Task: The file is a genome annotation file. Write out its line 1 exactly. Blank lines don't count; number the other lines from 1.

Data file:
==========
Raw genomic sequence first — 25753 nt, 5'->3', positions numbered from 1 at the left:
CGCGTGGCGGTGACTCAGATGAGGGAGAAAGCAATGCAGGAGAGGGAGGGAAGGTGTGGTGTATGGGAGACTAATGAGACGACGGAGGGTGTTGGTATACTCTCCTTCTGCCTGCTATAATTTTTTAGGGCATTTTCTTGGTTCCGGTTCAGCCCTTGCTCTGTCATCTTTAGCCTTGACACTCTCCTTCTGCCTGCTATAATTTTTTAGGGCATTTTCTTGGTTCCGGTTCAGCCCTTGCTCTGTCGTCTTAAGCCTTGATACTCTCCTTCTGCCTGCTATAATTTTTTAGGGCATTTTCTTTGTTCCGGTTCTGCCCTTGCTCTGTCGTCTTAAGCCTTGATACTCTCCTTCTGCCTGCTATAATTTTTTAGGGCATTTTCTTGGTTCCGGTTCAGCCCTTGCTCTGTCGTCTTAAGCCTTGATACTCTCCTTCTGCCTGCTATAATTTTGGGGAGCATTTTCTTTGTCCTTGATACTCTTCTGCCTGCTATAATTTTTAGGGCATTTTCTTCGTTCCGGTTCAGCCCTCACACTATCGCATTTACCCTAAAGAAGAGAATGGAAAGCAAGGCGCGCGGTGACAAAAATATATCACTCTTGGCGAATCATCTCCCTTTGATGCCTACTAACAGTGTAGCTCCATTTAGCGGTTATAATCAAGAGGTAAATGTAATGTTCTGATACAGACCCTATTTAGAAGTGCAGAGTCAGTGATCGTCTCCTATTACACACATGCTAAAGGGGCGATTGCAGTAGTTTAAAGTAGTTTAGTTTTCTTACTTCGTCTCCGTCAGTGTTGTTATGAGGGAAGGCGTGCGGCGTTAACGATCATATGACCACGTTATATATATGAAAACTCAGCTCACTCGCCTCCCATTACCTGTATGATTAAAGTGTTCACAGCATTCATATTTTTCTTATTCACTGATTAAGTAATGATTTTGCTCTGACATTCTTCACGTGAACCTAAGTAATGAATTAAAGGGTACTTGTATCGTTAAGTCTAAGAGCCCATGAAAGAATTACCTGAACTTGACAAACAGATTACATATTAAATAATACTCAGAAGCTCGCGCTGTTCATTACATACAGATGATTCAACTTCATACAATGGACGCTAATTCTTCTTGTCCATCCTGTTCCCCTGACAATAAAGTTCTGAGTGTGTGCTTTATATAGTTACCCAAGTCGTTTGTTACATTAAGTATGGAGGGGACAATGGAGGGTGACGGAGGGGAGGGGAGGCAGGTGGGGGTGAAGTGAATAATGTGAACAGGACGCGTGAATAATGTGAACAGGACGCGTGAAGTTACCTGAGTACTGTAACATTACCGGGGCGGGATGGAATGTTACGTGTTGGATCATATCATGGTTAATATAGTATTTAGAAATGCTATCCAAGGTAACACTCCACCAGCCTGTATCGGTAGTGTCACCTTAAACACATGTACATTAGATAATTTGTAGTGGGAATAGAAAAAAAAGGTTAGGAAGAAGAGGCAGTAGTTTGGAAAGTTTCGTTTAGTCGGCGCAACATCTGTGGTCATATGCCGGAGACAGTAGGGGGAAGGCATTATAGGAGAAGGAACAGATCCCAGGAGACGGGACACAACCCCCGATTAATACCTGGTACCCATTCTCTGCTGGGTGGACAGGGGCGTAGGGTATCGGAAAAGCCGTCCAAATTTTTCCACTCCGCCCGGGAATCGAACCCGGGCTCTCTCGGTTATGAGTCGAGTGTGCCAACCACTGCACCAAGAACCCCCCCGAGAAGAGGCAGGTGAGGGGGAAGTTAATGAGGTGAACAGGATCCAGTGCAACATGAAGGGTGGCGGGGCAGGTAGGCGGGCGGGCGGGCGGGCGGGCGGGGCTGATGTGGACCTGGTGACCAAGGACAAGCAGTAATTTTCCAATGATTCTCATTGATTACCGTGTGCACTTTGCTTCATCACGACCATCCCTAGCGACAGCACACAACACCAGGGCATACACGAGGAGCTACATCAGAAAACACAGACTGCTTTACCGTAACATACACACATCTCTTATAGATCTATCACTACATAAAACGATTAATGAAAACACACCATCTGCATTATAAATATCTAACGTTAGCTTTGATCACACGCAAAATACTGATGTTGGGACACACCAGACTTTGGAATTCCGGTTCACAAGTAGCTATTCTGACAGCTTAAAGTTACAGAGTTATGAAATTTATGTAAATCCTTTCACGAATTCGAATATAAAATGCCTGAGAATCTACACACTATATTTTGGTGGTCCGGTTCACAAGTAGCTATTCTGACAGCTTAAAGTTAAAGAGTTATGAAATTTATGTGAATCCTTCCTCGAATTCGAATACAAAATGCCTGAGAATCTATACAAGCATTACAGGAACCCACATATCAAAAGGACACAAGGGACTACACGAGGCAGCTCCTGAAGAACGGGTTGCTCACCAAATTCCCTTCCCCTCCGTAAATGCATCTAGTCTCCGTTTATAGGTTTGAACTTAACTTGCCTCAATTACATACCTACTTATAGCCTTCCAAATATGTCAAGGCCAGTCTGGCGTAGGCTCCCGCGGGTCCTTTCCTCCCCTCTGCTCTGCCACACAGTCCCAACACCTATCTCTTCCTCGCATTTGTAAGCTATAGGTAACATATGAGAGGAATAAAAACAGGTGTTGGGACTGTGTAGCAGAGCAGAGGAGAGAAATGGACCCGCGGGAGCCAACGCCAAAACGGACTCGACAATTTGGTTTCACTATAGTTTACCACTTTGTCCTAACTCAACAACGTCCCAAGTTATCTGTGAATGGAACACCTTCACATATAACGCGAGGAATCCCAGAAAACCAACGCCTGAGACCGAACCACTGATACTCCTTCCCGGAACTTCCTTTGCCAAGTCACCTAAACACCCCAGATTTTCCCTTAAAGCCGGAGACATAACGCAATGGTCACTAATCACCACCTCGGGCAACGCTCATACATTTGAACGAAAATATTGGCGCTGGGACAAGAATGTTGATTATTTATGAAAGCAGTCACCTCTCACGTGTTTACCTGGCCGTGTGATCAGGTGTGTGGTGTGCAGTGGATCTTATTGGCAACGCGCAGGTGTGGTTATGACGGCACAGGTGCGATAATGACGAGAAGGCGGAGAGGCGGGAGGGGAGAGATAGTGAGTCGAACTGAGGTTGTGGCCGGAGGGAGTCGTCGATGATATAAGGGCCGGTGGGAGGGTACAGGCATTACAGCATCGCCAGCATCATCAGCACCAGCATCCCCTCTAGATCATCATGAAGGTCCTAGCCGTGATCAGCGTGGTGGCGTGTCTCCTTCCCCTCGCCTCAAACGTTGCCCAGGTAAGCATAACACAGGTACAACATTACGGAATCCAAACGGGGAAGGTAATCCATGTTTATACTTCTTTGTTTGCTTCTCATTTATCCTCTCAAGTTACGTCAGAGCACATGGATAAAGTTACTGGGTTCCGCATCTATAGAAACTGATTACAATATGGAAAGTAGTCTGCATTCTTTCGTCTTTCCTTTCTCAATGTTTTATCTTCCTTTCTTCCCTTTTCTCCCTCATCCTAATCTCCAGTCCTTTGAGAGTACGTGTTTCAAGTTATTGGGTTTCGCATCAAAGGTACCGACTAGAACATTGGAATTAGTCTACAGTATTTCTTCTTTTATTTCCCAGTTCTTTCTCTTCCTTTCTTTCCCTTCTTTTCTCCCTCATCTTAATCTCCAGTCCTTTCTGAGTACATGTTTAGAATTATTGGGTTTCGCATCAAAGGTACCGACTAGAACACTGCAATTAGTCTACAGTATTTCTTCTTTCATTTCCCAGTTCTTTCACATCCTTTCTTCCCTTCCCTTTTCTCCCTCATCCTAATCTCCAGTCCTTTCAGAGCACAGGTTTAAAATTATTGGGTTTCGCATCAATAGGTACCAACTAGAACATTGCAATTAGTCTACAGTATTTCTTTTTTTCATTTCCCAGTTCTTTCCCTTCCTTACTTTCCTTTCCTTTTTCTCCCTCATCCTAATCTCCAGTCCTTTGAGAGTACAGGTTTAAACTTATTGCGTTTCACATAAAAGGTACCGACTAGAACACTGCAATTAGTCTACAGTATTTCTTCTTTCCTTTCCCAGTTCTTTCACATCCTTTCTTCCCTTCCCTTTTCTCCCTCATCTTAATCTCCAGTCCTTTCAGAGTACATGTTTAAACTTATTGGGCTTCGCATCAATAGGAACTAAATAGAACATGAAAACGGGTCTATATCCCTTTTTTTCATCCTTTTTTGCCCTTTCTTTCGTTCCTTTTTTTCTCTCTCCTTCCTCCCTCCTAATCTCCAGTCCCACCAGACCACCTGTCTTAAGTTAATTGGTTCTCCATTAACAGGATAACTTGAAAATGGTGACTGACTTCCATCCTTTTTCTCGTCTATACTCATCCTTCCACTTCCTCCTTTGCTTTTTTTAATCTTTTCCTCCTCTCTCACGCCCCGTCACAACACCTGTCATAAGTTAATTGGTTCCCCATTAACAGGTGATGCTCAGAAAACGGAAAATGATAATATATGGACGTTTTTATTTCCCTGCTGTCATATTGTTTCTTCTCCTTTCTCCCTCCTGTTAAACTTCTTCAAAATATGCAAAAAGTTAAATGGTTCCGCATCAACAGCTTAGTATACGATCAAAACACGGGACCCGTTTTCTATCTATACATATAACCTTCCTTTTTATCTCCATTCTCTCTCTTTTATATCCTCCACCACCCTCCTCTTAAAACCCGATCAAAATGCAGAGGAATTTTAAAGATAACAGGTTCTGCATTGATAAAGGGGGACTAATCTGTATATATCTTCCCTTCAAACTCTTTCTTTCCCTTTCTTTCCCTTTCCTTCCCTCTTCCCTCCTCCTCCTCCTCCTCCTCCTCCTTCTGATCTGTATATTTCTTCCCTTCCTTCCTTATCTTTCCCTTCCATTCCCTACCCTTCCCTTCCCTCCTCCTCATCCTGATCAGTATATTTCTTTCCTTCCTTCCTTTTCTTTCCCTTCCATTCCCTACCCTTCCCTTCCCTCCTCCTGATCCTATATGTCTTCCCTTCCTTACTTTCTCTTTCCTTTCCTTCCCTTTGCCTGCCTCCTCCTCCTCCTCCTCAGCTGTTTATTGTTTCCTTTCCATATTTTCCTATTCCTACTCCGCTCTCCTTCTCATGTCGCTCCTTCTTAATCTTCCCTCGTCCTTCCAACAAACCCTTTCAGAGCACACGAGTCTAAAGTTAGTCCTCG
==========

Raw genomic sequence first — 25753 nt, 5'->3', positions numbered from 1 at the left: